By Roger Childs
A strange question? After all French riders have won the Tour 36 times in its 106 year history – but not for 36 years! Bernard Hinault was the last Frenchman to wear the maillot jaune (yellow jersey), through to the finish in Paris back in 1985. However, this year the drought may be broken.
After 12 of the 21 stages, French bike rider, Julian Alaphilippe, has the credentials to be on top of the podium in Paris. He currently leads the Tour and has the excellent climbing skills needed to survive at the front in the punishing Pyrenees and French Alps mountain stages. He was King of the Mountains in 2018.
Bennett down the field after a foul up
The Tour de France continues to provide plenty of spills and thrills. Every stage has had at least one crash and although most riders have continued, others have broken bones and been forced to withdraw.
Poor old Kiwi George Bennett! He had been fourth in the general classification, when in what he calls a communications coq-up, he lost 10 minutes on the tenth stage. Team management sent him back to get water bottles for the rest of his Jumbo team mates.
At this point cross winds broke up the peloton and Bennett and most of his team mates couldn’t get back to the front group. One of the other riders in the Jumbo squad should have been given this menial domestique task.
An incredible spectacle!
The television coverage of the Tour is worth watching whether you are interested in cycling or not. What is provided on screen is extraordinary, as you don’t only get superb aerial and close up footage of the race stages, but also
- wonderful views of the beautiful French landscapes from rivers, lakes and gorges to farmland, forests and high mountains
- aerial shots and descriptions of historic buildings such as palaces, chateaux and cathedrals
- close ups and overheads of the streets and buildings of villages, towns and cities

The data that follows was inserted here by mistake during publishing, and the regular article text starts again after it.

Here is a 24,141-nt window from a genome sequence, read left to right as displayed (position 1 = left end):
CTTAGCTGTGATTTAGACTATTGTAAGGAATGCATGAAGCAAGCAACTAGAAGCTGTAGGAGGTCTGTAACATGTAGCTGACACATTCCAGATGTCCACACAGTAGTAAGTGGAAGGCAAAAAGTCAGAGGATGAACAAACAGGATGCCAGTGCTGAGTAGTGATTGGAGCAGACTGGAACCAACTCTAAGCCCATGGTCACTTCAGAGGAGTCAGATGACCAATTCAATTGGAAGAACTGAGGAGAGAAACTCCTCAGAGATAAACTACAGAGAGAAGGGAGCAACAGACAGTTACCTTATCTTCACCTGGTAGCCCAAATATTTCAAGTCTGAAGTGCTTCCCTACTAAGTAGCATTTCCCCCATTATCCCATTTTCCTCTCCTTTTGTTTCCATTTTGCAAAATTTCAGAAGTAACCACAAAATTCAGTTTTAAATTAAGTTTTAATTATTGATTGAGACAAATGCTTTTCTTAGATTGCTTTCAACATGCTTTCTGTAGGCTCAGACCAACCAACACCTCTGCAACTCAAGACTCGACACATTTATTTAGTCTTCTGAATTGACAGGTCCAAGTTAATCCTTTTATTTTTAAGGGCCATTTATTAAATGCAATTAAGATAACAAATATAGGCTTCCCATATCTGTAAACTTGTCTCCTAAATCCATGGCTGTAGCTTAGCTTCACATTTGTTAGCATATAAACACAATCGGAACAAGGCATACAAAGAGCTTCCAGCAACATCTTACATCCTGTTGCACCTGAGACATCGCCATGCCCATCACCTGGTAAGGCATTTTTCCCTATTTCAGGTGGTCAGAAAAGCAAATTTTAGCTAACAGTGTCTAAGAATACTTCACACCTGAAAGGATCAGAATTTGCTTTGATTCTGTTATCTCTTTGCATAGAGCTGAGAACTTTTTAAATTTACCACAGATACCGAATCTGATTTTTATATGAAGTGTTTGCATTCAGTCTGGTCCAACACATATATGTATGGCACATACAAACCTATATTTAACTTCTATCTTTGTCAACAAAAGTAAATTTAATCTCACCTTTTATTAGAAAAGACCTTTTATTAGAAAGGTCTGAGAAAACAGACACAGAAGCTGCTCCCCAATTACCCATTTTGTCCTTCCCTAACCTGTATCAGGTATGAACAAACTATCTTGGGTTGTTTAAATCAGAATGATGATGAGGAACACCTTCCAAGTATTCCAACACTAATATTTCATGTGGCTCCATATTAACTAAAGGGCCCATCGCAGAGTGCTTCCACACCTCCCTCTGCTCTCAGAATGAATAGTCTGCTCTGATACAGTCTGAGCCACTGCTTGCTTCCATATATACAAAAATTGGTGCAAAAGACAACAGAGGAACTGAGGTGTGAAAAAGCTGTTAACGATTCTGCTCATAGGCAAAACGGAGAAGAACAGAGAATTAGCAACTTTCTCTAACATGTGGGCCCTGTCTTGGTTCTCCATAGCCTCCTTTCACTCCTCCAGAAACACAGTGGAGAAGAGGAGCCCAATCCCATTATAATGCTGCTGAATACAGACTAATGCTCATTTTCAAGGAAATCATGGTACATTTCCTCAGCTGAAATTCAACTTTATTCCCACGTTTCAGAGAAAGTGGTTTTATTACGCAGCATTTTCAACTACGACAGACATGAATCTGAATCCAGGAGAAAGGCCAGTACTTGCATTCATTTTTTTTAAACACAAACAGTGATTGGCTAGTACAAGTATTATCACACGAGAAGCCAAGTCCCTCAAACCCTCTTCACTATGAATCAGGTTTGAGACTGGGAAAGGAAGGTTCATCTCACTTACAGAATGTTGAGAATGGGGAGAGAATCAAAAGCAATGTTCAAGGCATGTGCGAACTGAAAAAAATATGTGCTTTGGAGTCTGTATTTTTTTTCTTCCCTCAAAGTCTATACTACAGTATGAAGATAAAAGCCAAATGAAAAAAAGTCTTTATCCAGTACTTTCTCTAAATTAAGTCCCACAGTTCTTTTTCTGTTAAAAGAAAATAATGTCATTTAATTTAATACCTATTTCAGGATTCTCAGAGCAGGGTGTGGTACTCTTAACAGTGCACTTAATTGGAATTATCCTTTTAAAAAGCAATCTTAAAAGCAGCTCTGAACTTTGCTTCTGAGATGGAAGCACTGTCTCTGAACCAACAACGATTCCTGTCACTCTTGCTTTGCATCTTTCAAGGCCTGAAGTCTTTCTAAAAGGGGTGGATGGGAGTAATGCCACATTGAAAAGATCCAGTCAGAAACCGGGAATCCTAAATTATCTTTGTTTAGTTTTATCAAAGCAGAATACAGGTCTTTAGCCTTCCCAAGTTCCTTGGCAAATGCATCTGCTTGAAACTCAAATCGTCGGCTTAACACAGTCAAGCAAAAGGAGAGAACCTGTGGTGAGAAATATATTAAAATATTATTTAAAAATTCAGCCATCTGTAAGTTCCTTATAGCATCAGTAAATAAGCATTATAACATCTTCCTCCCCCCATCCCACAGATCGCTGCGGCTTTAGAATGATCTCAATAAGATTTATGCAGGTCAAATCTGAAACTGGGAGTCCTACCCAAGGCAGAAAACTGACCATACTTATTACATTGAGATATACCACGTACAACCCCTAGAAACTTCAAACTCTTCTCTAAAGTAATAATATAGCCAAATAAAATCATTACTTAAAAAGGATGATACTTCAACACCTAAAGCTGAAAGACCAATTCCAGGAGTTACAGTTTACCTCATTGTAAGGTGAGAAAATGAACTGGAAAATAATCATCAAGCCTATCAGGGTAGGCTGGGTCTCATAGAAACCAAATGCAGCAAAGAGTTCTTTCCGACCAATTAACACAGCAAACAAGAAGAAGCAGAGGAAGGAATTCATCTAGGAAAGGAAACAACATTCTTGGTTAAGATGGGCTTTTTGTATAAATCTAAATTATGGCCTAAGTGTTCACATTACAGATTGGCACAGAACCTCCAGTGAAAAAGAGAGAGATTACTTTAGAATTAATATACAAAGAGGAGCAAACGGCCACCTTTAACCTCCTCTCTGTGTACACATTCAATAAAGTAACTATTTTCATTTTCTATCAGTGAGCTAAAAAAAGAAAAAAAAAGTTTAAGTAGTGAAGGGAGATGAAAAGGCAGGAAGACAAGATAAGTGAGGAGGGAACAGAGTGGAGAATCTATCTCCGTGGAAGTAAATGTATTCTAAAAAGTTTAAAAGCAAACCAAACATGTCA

- the hundreds of thousands of cheering spectators often dressed in one of the four jerseys. (The most popular in the polka dot King of the Mountains top.)
Another delightful feature is the way people, towns and regions provide visual displays of their appreciation of the event – patterns in the landscape; people dancing in the coloured jerseys; cows dressed up in yellow, green and polka dot; revolving bikes and wheels in paddocks; the tour colours and slogans on the side of tall buildings; huge coloured balloons and large messages in fields such as VIVE Le TOUR.
A mix of cameras on motor bikes and from helicopters provides a unique record of the Tour as it proceeds, which is unmatched in any other sport.
What lies ahead?
Nine stages remain with the last ending on the Avenue des Champs-Élysées in Paris. Tonight, New Zealand time, is the crucial 27.2 individual time trial. The riders go off at 1 km intervals and this is the stage where the cyclists are on their own, and can “easily” gain or lose precious time in the general classification.
The following two days see more brutal mountain stages in the Pyrenees, with a steep 117.5 km to finish on the legendary Col du Tourmalet, followed by 185 km tough ups and downs to the Prat D’Albis. On these climbs the contenders for the yellow jersey will be aiming to get a lead or at least a placing to take on to Paris.
At the end of Stage 12 the jersey holders are
- YELLOW (overall leader) – Frenchman, Julian Allephilippe with a slender 1 minute 12 second lead over last year’s winner: Welshman Geraint Thomas
- GREEN (top sprinter) – Slovak, Peter Sagan
- POLKA DOT (King of the Mountains) – Belgian Tim Wellens
- WHITE (Best young rider under 23) – Colombian Egan Bernal.
However, it’s not over until the French lady sings and you cross the finish line on the cobblestones in Paris on Sunday.
Coverage is on SKY Sport 4 and the most convenient viewing is of the daily half hour highlights packages.